Message 23 of 182 (483791)
09-24-2008 8:36 AM


Perception of reality
The picture below is not moving.

Edited by AdminModulous, : tidied up the image code


  
Agobot
Member (Idle past 4522 days)
Posts: 786
Joined: 12-16-2007


Message 24 of 182 (483795)
09-24-2008 8:52 AM


Lack of information
If we know the state of every molecule in the universe at every point in time since the Big Bang, wouldn't those DNA mutations that led to the survival of life, become unavoidable and pre-determined?We simply don't know what mutations happen in the copying of DNA, so we model that as a random process due to a lack of information.
Knowing every molecule's state in the universe would easilly wipe the floor with the thesis that there is free will in humans.

So is there order in chaos? I would argue that there is more order in chaos than in order itself. True randomness would be something that cannot be predicted at all, even if you knew all the variables. But such randomness does not appear to exist and as soon as we know the variables, there is no randomness at all.

The little evidence we have, says free will is an illusion.

PS. I don't really like the above ideas, as they kind of open the door for the God squad(or another super power). So how do you spell FATE?

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Replies to this message:
 Message 25 by ikabod, posted 09-24-2008 9:22 AM Agobot has responded

  
Agobot
Member (Idle past 4522 days)
Posts: 786
Joined: 12-16-2007


Message 26 of 182 (483799)
09-24-2008 9:29 AM
Reply to: Message 25 by ikabod
09-24-2008 9:22 AM


Re: Lack of information
ikabod writes:

a very big If , and the answer is still no .. all you would know is what happened THAT TIME you ran history ... only if you could show that no other version of history could possible occur would you start to show some limits

No, no, if you know ALL the forces acting on all molucules in the Universe and you have the processing power to process all that information in a timely manner, YOU WILL DEFINITELYY KNOW THE OUTCOME. Those same values of the variables that determine the outcomes of every single event in every moment in time in the Universe are there, but we just don't know them to make 100% correct predictions. Randomness appears as randomness only to the limited human mind.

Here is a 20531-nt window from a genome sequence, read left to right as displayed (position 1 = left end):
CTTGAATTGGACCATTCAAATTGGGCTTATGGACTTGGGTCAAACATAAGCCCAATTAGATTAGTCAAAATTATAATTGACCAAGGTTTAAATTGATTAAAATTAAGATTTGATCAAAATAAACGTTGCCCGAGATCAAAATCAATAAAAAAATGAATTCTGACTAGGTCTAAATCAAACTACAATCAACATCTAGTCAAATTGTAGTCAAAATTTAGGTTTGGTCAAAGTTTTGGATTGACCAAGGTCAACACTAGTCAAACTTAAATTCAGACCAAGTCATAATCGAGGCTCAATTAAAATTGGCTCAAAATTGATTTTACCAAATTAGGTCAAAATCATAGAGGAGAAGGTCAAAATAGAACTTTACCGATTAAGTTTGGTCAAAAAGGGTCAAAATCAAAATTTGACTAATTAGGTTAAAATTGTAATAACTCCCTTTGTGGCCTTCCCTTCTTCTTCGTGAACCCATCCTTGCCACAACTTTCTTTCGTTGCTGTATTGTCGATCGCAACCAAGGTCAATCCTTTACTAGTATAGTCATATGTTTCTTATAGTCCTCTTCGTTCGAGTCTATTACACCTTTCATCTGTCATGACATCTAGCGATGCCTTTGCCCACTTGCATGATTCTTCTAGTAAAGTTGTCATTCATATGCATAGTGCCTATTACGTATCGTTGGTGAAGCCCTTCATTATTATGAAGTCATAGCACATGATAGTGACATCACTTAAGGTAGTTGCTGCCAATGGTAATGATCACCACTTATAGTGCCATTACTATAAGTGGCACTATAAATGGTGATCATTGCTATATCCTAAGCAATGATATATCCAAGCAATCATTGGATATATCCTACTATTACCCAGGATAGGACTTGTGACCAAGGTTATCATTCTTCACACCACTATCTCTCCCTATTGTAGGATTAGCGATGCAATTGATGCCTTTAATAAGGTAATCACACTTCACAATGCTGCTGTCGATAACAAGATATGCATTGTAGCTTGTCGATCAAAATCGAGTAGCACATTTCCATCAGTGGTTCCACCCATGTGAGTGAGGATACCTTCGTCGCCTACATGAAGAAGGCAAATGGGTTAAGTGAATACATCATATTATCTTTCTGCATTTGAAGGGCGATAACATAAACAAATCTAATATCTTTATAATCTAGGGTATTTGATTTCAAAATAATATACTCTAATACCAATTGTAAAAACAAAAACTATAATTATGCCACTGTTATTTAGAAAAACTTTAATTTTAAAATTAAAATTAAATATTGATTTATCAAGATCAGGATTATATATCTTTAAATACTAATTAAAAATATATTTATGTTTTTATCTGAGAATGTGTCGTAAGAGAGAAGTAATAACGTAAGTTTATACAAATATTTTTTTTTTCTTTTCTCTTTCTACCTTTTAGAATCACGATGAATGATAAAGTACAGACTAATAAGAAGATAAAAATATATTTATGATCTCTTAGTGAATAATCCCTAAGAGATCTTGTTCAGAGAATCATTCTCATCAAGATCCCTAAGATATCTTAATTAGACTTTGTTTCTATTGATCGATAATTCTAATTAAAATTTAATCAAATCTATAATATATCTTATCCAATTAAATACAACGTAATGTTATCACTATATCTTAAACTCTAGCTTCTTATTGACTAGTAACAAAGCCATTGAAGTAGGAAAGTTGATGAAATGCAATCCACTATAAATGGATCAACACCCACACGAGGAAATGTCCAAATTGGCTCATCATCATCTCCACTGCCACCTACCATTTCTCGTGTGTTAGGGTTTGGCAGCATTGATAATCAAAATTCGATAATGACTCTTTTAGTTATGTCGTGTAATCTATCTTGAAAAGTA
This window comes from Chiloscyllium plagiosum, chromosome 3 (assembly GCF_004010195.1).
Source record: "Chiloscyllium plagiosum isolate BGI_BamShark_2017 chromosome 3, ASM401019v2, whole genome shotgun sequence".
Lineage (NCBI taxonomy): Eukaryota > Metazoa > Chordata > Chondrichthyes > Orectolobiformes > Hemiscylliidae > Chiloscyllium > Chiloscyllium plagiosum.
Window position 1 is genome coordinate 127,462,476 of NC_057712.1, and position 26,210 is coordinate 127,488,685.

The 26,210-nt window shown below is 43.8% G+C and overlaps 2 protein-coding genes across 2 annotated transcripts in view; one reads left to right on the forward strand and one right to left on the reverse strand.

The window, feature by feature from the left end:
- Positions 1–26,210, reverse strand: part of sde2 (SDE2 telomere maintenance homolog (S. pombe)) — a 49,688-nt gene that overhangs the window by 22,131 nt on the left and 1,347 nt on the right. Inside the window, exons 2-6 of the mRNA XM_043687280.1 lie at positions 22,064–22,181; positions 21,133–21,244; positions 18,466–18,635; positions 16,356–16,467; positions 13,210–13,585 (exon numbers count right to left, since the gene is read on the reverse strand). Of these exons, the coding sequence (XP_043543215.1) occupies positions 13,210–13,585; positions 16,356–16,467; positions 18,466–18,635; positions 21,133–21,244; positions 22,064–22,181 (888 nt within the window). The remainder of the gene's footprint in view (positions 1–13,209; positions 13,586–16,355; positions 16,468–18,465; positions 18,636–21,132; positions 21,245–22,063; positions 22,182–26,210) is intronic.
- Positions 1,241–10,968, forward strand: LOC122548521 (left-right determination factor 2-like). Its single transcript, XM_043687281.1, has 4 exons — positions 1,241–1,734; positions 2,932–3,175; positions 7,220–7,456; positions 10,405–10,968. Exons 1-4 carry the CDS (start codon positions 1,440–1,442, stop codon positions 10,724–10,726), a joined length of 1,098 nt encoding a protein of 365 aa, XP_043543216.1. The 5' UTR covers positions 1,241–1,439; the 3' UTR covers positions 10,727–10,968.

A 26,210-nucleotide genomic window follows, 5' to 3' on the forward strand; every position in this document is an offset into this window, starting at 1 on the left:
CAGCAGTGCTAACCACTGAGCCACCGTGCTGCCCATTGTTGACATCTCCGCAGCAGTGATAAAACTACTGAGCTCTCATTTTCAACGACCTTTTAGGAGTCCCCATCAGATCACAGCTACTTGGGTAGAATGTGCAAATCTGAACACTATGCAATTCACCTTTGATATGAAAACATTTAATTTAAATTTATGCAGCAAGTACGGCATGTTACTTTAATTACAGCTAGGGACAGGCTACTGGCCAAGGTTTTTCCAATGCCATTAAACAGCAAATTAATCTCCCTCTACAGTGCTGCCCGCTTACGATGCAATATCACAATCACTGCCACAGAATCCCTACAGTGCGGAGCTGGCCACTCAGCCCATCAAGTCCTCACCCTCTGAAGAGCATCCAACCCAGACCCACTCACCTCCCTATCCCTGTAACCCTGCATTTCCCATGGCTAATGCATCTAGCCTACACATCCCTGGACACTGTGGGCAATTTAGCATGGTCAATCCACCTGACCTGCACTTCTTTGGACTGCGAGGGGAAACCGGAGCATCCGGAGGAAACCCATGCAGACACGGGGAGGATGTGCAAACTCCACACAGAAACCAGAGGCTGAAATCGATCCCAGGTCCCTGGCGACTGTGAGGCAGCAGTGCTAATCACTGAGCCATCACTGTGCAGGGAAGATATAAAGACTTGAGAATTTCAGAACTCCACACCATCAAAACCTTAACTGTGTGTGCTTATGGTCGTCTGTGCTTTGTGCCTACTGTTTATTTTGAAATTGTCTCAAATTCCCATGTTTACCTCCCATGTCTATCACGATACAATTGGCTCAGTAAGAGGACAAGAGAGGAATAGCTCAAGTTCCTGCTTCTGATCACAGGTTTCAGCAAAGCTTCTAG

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This message is a reply to:
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Replies to this message:
 Message 29 by Modulous, posted 09-24-2008 11:19 AM Agobot has responded

  
Agobot
Member (Idle past 4522 days)
Posts: 786
Joined: 12-16-2007


Message 27 of 182 (483801)
09-24-2008 9:35 AM
Reply to: Message 25 by ikabod
09-24-2008 9:22 AM


Re: Lack of information
ikabod writes:

...then you would need to show that the past locks into the future and there is only one possible version of the future

Cause and effect principle. There is only one verson of the future when you know all the variables.


This message is a reply to:
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Agobot
Member (Idle past 4522 days)
Posts: 786
Joined: 12-16-2007


Message 28 of 182 (483802)
09-24-2008 9:41 AM
Reply to: Message 25 by ikabod
09-24-2008 9:22 AM


Re: Lack of information
ikabod writes:

then there can be no free will .. however that means time is also an illusion ...which means we are not what we think we are ...

I don't know what perception you have of us humans, but my perception is that we are robots with a pre-determined past, presence and future. In that sense what i am writing here is also pre-determined, perhaps it's time we learn who we are. The "flair" of "I" that everyone possesses is nothing but an illusion.

However, as i've said earlier, this idea opens the door for all kinds of gods, deities and santa clauses.
Either we have to accept that at least one of them might exist(and we are puppets on strings), or the Universe is totally incomprehensible to a human mind.

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This message is a reply to:
 Message 25 by ikabod, posted 09-24-2008 9:22 AM ikabod has responded

Replies to this message:
 Message 47 by ikabod, posted 09-25-2008 6:48 AM Agobot has not yet responded

  
Agobot
Member (Idle past 4522 days)
Posts: 786
Joined: 12-16-2007


Message 30 of 182 (483819)
09-24-2008 11:44 AM
Reply to: Message 29 by Modulous
09-24-2008 11:19 AM


Re: Lack of information
Modulous writes:

If we were in a position to conclude with certainty that the universe can only exist in this state, then the determinism question becomes moot. We could even test for free will to be sure: Simply work out what action should happen with regards to a simple experiment with a hypothesized free agent involved: let's say deciding between pushing a red or blue button. If our total universal model dictates they will press the red button we tell the subject that they must press the blue button and become a billionaire or press the red button and they and their family will die.

A free agent that cares about money and family should surely choose to press the blue button, but the future is fixed: which wins?